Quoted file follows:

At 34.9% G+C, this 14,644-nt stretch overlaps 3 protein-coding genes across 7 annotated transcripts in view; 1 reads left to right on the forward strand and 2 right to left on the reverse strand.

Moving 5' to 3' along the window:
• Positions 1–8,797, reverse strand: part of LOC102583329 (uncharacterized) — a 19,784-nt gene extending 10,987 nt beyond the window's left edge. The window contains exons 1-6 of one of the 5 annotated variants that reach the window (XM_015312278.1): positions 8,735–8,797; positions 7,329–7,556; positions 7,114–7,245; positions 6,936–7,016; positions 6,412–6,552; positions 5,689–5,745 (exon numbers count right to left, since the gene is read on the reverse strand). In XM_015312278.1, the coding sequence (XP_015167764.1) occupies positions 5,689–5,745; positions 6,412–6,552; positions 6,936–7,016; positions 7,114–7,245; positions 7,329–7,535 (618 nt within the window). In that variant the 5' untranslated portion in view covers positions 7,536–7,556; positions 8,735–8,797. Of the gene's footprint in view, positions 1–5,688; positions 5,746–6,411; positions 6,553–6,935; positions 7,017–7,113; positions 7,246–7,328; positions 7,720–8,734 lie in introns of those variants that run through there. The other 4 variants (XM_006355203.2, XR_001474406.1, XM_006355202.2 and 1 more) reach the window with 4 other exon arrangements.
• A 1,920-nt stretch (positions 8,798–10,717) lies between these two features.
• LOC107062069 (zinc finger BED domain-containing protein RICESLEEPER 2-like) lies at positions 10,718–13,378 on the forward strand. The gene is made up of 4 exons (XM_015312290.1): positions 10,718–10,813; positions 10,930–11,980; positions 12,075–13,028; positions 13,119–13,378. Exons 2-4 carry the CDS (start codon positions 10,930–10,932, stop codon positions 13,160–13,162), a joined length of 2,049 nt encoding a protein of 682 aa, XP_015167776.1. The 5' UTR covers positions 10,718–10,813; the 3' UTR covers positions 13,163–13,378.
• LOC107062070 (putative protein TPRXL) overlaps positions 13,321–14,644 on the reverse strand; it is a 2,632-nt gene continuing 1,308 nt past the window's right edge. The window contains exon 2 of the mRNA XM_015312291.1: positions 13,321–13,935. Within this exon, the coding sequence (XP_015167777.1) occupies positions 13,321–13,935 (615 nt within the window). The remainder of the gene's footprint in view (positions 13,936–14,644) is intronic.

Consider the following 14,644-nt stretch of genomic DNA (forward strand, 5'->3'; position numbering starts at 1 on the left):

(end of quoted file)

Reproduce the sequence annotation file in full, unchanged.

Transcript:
At 34.9% G+C, this 14,644-nt stretch overlaps 3 protein-coding genes across 7 annotated transcripts in view; 1 reads left to right on the forward strand and 2 right to left on the reverse strand.

Moving 5' to 3' along the window:
• Positions 1–8,797, reverse strand: part of LOC102583329 (uncharacterized) — a 19,784-nt gene extending 10,987 nt beyond the window's left edge. The window contains exons 1-6 of one of the 5 annotated variants that reach the window (XM_015312278.1): positions 8,735–8,797; positions 7,329–7,556; positions 7,114–7,245; positions 6,936–7,016; positions 6,412–6,552; positions 5,689–5,745 (exon numbers count right to left, since the gene is read on the reverse strand). In XM_015312278.1, the coding sequence (XP_015167764.1) occupies positions 5,689–5,745; positions 6,412–6,552; positions 6,936–7,016; positions 7,114–7,245; positions 7,329–7,535 (618 nt within the window). In that variant the 5' untranslated portion in view covers positions 7,536–7,556; positions 8,735–8,797. Of the gene's footprint in view, positions 1–5,688; positions 5,746–6,411; positions 6,553–6,935; positions 7,017–7,113; positions 7,246–7,328; positions 7,720–8,734 lie in introns of those variants that run through there. The other 4 variants (XM_006355203.2, XR_001474406.1, XM_006355202.2 and 1 more) reach the window with 4 other exon arrangements.
• A 1,920-nt stretch (positions 8,798–10,717) lies between these two features.
• LOC107062069 (zinc finger BED domain-containing protein RICESLEEPER 2-like) lies at positions 10,718–13,378 on the forward strand. The gene is made up of 4 exons (XM_015312290.1): positions 10,718–10,813; positions 10,930–11,980; positions 12,075–13,028; positions 13,119–13,378. Exons 2-4 carry the CDS (start codon positions 10,930–10,932, stop codon positions 13,160–13,162), a joined length of 2,049 nt encoding a protein of 682 aa, XP_015167776.1. The 5' UTR covers positions 10,718–10,813; the 3' UTR covers positions 13,163–13,378.
• LOC107062070 (putative protein TPRXL) overlaps positions 13,321–14,644 on the reverse strand; it is a 2,632-nt gene continuing 1,308 nt past the window's right edge. The window contains exon 2 of the mRNA XM_015312291.1: positions 13,321–13,935. Within this exon, the coding sequence (XP_015167777.1) occupies positions 13,321–13,935 (615 nt within the window). The remainder of the gene's footprint in view (positions 13,936–14,644) is intronic.

Consider the following 14,644-nt stretch of genomic DNA (forward strand, 5'->3'; position numbering starts at 1 on the left):